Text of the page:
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      Psychosocial perspectives in cardiovascular disease

      1 , 2 , 3 , 4 , 5 , 6 , 7 , 8 , 9 , 10

      European Journal of Preventive Cardiology

      SAGE Publications

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          Most cited references 29

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          DS14: standard assessment of negative affectivity, social inhibition, and Type D personality.

          Type D personality-a joint tendency toward negative affectivity (NA) and social inhibition (SI)-is related to poor cardiac prognosis, but there is no standard for assessing Type D. This study reports on the Type D Scale-14 (DS14) as a standard measure of NA, SI, and Type D. The study included 3813 participants (2508 from the general population, 573 cardiac patients, 732 hypertension patients). They all filled out the DS14, containing 7-item NA and SI subscales; 275 subjects also completed the NEO-FFI, and 121 patients filled out the DS14 twice. Factor analysis of the DS14 yielded 2 dominant traits; all of the NA and SI items loaded between 0.62 to 0.82 on their corresponding factor (N = 3678). The NA scale covered dysphoria, worry, and irritability; the SI scale covered discomfort in social interactions, reticence, and lack of social poise. The NA and SI scales were internally consistent (alpha = 0.88/0.86; N = 3678), stable over a 3-month period (test-retest r = 0.72/0.82) and not dependent on mood and health status (N = 121). NA correlated positively with neuroticism (r = 0.68); SI correlated negatively with extraversion (r = -0.59/-0.65). Scale-level factor analysis confirmed the construct validity of the DS14 against the NEO-FFI. Using a cutoff of 10 (NA > or =10 and SI > or =10), 1027 subjects (28%) were classified as Type D, 21% in the general population versus 28% in coronary heart disease and 53% in hypertension (p < or = .001). Age, sex, and Type D (odds ratio, 3.98; 95% confidence interval, 3.2-4.6; p <.0001) were independently associated with cardiovascular morbidity. The DS14 is a brief, psychometrically sound measure of negative affectivity and social inhibition that could readily be incorporated in epidemiologic and clinical research.
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            Depression and Coronary Heart Disease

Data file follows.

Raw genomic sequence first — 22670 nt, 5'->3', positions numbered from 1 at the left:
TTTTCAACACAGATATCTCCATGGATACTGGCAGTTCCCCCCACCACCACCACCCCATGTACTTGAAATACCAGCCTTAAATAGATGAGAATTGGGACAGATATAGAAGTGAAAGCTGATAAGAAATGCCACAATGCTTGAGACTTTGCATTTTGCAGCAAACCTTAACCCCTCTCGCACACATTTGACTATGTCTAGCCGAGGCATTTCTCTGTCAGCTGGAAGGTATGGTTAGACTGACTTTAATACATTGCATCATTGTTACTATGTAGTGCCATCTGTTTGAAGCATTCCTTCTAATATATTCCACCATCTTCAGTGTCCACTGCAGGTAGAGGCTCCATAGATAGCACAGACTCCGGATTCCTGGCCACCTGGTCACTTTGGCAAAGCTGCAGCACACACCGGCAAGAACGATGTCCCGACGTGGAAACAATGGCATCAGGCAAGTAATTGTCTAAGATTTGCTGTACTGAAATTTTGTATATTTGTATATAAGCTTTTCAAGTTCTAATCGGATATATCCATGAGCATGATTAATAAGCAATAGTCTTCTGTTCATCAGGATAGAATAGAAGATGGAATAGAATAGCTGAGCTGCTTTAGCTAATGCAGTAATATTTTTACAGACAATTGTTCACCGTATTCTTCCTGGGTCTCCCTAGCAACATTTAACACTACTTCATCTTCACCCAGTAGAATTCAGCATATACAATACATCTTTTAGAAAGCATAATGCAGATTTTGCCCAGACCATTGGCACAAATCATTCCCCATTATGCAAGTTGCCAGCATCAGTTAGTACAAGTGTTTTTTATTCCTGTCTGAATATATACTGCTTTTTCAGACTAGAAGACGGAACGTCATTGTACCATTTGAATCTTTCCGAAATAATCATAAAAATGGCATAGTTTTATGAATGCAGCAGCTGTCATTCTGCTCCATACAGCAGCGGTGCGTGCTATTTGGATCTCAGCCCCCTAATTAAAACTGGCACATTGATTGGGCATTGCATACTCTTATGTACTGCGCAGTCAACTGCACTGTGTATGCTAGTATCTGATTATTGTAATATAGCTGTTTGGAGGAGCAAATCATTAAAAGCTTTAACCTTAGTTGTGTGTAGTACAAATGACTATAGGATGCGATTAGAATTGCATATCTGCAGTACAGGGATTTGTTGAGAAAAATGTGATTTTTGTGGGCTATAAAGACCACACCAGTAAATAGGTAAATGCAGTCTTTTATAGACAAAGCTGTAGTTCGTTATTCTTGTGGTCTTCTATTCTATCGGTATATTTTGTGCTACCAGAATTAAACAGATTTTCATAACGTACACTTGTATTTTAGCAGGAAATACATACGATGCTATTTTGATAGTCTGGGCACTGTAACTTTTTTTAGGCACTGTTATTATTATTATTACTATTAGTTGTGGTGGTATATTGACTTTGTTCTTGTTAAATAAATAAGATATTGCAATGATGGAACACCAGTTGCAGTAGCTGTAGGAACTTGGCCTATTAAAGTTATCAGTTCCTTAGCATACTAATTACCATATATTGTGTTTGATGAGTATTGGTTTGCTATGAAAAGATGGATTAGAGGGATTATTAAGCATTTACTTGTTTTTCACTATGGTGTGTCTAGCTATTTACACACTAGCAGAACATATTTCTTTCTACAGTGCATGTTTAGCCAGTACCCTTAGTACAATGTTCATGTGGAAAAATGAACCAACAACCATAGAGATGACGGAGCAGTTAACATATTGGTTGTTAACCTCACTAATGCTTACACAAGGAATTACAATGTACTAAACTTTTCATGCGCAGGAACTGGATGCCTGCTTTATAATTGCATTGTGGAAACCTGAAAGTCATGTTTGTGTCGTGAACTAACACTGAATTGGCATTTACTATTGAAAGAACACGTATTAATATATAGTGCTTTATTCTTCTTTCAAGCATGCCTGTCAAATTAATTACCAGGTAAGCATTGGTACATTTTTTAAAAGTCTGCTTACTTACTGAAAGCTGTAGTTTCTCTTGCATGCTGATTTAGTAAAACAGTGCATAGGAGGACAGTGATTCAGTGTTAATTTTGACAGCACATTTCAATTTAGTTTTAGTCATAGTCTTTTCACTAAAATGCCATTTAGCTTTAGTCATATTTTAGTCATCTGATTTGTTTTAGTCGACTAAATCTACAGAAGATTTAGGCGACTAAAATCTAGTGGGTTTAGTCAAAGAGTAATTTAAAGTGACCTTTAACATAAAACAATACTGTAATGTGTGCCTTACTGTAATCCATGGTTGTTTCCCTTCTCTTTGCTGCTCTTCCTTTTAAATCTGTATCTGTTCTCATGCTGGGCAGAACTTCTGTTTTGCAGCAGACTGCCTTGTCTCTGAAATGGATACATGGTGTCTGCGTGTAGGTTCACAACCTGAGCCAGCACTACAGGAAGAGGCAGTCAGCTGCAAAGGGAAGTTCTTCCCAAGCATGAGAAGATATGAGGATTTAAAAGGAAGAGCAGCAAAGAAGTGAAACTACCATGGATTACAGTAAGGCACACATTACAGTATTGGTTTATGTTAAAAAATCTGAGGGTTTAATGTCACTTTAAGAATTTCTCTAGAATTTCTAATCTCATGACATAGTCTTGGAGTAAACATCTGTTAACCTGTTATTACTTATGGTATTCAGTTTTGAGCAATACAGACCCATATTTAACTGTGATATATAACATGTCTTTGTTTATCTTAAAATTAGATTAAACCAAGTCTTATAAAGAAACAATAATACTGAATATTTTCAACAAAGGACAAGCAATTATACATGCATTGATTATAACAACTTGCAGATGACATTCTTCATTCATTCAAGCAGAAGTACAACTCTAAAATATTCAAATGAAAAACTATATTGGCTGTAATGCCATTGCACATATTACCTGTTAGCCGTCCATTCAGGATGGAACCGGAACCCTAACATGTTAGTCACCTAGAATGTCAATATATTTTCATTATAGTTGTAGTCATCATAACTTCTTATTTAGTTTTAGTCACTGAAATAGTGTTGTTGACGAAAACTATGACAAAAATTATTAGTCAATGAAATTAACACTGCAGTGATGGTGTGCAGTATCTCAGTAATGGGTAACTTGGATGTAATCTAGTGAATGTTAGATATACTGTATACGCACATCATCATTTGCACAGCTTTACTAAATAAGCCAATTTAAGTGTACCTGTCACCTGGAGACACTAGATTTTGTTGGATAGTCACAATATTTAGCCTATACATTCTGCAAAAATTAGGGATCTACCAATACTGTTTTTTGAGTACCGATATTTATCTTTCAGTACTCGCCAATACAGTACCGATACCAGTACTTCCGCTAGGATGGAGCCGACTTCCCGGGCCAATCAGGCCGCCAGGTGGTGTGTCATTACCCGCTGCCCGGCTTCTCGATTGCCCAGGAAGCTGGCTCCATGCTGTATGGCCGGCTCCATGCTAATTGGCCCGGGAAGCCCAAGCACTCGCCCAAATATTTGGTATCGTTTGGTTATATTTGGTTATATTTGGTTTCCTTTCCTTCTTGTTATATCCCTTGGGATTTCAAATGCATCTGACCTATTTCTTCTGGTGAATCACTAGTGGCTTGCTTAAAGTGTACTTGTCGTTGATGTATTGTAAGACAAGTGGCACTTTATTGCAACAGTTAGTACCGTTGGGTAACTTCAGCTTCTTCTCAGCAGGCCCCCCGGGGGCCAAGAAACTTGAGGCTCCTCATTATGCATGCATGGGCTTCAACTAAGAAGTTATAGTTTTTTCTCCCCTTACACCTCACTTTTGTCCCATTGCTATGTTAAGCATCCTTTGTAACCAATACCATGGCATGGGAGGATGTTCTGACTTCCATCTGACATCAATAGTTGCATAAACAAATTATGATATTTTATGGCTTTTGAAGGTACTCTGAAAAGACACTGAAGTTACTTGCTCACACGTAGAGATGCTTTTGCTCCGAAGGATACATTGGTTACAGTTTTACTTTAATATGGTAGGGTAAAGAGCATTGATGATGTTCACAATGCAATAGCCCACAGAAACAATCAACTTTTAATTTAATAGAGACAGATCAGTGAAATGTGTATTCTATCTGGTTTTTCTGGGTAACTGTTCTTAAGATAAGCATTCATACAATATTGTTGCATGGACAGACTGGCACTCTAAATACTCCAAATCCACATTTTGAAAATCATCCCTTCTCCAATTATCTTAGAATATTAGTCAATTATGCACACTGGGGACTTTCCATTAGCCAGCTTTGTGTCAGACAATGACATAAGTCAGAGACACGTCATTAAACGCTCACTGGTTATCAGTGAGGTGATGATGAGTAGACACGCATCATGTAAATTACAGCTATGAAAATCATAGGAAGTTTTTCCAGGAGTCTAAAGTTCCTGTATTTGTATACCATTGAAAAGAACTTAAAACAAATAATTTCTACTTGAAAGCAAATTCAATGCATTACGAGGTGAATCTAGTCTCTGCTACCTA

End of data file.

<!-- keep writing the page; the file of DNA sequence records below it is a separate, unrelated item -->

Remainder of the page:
Circulation, 118(17), 1768-1775
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              Stress and Cardiovascular Disease: An Update on Current Knowledge

              Considerable progress has been made during the past decade in research on cardiovascular effects of stress. Early-life stressors, such as childhood abuse and early socioeconomic adversity, are linked to increased cardiovascular morbidity in adulthood. Our updated meta-analyses of prospective studies published until 2011 show a 1.5-fold (95% confidence interval 1.2–1.9) increased risk of coronary heart disease among adults experiencing social isolation and a 1.3-fold (1.2–1.5) excess risk for workplace stress; adverse metabolic changes are one of the underlying plausible mechanisms. Stress, anger, and depressed mood can act as acute triggers of major cardiac events; the pooled relative risk of acute coronary syndrome onset being preceded by stress is 2.5 (1.8–3.5) in case-crossover studies. Stress is also implicated in the prognosis of cardiovascular disease and in the development of stress (takotsubo) cardiomyopathy. A major challenge over the next decade is to incorporate stress processes into the mainstream of cardiovascular pathophysiological research and understanding.
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                Author and article information

                Journal
                European Journal of Preventive Cardiology
                Eur J Prev Cardiolog
                SAGE Publications
                2047-4873
                2047-4881
                June 16 2017
                June 2017
                June 16 2017
                June 2017
                : 24
                : 3_suppl
                : 108-115
                Affiliations
                [1 ]Department of Psychology, University of Southern Denmark, Denmark
                [2 ]Department of Cardiology, Odense University Hospital, Denmark
                [3 ]Department of Neurology, Inselspital Bern University Hospital and University of Bern, Switzerland
                [4 ]Department of Clinical Research, University of Bern, Switzerland
                [5 ]Department of Psychosomatic Medicine, Clinic Barmelweid, Switzerland
                [6 ]Hypertension in Africa Research Team, Potchefstroom, North-West University, South Africa
                [7 ]Bordeaux Population Health, University of Bordeaux, France
                [8 ]Freemasons Foundation Centre for Men’s Health, The University of Adelaide, Australia
                [9 ]CoRPS – Department of Medical and Clinical Psychology, Tilburg University, the Netherlands
                [10 ]Department of Cardiology, Antwerp University Hospital, Belgium
                Article
                10.1177/2047487317703827
                © 2017

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